Thursday, 3 March 2005, 6:30 p.m., Edinburgh
Natural Methane Hydrates - Their Future Effect on The World
David Long, Researcher, British Geological Survey
Sponsorship is provided by Wood Mackenzie.
This event occurred on: Thursday, 03 March 2005, 6:30 p.m.
The pressure and temperature conditions that cause hydrates to form in pipelines also occur naturally. These conditions are found in two main areas, in areas of permafrost and in deep water. Natural occurrences of hydrates have been found or inferred for most of the world's continental slopes and onshore in the Arctic where there is extensive permafrost. Hydrates are a potential resource because up to 164 cubic metres of methane is held in 1 cubic metre of methane hydrate. It has been claimed that globally hydrates contain twice as much carbon as all other fossil fuels combined. Therefore methane hydrates an important aspect to bear in mind when considering a country's Exclusive Economic Zone. However, they also pose a hazard to hydrocarbon operations in deepwater and they may be an important contributor to global climate change. Hazards include the de-stabilisation of existing hydrate due to warming induced by drilling or pumping of fluids, and the puncturing of a hydrate cap rock of a gas pocket below the zone where hydrate is stable. Also the hazards are due to drilling providing a conduit for deep gas to migrate to seabed through the hydrate stability zone forming hydrate around the riser or at the seabed interfering with the blow-out preventer. Because of their large volumes any release of methane (a greenhouse gas) from natural hydrates, by human activity or caused by climate change, may modify the atmosphere and cause further climate change. Also the destabilization of methane hydrates has been linked with many of the major submarine slides around the world. Therefore even if they are not exploited as a resource, naturally occurring methane hydrates can impact on all of us.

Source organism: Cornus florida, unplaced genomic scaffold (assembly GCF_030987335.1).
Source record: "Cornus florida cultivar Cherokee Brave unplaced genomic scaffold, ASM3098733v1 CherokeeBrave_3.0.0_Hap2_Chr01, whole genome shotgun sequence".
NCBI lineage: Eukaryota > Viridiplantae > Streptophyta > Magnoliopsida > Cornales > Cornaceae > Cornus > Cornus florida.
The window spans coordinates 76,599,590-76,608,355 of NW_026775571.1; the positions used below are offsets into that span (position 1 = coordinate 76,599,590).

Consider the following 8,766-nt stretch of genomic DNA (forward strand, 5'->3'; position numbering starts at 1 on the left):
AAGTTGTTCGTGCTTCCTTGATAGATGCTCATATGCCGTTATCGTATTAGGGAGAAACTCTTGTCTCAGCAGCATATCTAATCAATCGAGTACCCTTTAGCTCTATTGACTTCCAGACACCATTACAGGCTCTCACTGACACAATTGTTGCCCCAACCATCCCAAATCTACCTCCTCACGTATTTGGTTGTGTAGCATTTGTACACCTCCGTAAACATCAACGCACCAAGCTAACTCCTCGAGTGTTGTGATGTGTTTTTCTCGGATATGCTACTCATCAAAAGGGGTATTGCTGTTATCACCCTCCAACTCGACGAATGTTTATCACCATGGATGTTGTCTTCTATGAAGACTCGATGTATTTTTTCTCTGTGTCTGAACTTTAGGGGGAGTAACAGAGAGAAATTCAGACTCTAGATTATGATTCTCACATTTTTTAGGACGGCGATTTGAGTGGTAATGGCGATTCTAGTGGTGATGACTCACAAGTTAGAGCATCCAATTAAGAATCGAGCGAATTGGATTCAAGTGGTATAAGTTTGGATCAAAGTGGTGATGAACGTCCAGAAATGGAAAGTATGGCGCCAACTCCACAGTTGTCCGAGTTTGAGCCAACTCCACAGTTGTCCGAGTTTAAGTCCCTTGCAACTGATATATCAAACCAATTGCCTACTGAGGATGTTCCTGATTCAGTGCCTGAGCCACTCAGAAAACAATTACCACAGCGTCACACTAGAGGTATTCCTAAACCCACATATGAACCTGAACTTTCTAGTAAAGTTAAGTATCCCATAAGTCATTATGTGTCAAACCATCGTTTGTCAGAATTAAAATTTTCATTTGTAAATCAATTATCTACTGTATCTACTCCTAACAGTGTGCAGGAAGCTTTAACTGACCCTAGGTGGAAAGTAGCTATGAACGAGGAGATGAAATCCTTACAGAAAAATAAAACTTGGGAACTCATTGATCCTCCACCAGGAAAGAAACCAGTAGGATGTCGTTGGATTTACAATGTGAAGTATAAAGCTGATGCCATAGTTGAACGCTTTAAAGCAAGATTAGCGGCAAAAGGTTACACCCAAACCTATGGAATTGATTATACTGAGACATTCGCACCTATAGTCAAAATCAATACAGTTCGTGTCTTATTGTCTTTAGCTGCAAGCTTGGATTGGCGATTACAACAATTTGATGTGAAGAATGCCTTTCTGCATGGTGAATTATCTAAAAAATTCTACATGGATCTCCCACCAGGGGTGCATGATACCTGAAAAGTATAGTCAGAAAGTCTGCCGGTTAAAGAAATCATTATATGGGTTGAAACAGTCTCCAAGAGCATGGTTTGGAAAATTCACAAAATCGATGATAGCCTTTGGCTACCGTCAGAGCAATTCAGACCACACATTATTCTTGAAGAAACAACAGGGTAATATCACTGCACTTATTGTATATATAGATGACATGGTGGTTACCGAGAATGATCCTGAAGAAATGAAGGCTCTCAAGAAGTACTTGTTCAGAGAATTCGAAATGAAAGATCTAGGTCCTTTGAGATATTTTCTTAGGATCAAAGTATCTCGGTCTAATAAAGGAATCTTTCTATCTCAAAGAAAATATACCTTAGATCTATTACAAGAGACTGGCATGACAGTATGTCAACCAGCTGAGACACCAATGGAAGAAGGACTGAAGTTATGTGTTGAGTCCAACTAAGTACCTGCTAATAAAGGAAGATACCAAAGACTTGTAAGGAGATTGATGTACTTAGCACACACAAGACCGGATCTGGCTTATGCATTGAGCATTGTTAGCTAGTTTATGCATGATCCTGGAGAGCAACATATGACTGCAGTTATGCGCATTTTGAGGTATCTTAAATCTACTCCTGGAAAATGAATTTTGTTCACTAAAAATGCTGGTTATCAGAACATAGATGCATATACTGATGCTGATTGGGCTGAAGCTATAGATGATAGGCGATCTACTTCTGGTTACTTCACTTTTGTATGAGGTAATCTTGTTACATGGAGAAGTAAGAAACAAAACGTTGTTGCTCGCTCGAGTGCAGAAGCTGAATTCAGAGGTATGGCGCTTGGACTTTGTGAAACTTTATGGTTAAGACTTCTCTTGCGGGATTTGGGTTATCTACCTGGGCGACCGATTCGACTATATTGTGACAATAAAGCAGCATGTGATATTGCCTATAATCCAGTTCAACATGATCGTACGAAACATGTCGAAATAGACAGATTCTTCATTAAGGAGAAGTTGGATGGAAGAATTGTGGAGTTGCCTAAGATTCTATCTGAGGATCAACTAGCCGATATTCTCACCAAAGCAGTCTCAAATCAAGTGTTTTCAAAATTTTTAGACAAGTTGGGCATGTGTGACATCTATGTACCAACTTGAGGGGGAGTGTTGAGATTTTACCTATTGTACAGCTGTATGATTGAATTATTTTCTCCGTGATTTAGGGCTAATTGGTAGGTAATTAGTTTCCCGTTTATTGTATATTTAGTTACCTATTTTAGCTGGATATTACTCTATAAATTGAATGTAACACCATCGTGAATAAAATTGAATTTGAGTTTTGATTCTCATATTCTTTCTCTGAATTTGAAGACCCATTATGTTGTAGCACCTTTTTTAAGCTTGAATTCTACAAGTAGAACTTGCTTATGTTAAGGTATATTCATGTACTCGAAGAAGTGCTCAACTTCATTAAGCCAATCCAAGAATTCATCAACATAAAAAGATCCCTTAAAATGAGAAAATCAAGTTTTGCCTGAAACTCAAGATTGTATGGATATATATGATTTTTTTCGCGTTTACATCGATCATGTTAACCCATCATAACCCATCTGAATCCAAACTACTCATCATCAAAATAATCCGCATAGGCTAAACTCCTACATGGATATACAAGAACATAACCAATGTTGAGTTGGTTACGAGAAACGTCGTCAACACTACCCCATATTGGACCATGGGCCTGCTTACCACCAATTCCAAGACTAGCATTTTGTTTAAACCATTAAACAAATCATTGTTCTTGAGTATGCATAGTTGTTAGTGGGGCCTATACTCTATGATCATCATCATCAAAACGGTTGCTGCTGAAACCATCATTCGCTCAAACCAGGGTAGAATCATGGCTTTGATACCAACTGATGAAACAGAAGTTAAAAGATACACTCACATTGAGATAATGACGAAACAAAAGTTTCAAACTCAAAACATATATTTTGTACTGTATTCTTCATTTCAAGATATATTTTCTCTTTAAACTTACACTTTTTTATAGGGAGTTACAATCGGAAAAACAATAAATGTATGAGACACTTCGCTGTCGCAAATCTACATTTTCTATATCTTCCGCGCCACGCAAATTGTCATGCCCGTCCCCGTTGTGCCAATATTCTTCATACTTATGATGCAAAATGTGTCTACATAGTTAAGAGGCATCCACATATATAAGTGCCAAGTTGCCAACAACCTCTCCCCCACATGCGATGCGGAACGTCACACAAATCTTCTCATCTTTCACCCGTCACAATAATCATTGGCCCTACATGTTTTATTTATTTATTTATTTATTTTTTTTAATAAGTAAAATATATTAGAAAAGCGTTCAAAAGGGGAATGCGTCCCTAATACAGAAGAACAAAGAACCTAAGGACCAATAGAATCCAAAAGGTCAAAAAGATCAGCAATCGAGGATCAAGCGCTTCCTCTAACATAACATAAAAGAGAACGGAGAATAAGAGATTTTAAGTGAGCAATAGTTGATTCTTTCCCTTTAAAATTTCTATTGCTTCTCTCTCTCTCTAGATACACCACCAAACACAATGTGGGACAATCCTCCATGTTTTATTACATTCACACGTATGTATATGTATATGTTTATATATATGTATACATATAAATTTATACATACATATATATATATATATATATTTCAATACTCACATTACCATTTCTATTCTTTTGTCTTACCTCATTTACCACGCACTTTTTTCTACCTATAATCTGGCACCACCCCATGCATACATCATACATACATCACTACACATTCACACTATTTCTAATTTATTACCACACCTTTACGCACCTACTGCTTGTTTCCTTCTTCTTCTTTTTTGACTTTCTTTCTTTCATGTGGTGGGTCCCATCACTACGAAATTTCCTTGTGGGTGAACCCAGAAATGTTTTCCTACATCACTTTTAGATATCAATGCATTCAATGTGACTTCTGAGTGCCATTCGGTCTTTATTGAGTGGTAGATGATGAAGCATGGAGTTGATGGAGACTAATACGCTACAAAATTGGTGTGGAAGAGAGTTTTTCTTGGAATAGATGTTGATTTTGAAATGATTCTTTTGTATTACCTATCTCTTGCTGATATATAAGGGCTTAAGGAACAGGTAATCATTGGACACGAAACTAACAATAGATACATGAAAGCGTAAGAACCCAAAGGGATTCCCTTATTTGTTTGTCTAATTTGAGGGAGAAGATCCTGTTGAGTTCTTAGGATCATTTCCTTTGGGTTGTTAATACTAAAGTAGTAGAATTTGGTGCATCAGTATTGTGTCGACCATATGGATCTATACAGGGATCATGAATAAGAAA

Following a degree in Geology from Leicester University and a degree in Engineering Geology and Geotechnics at Leeds, David Long joined the British Geological Survey more than 25 years ago--initially as a member of the Engineering Geology group working onshore, but was soon involved in looking at geohazards offshore. David has spent extensive time mapping the shallow geology of the North Sea and in the deeper water west of the UK, in addition to short periods overseas. David has participated in many international cruises including the ODP drilling of the Amazon Fan. David is member of the Offshore Site Investigation and Geotechnics committee of the Society of Underwater Technology holding several positions.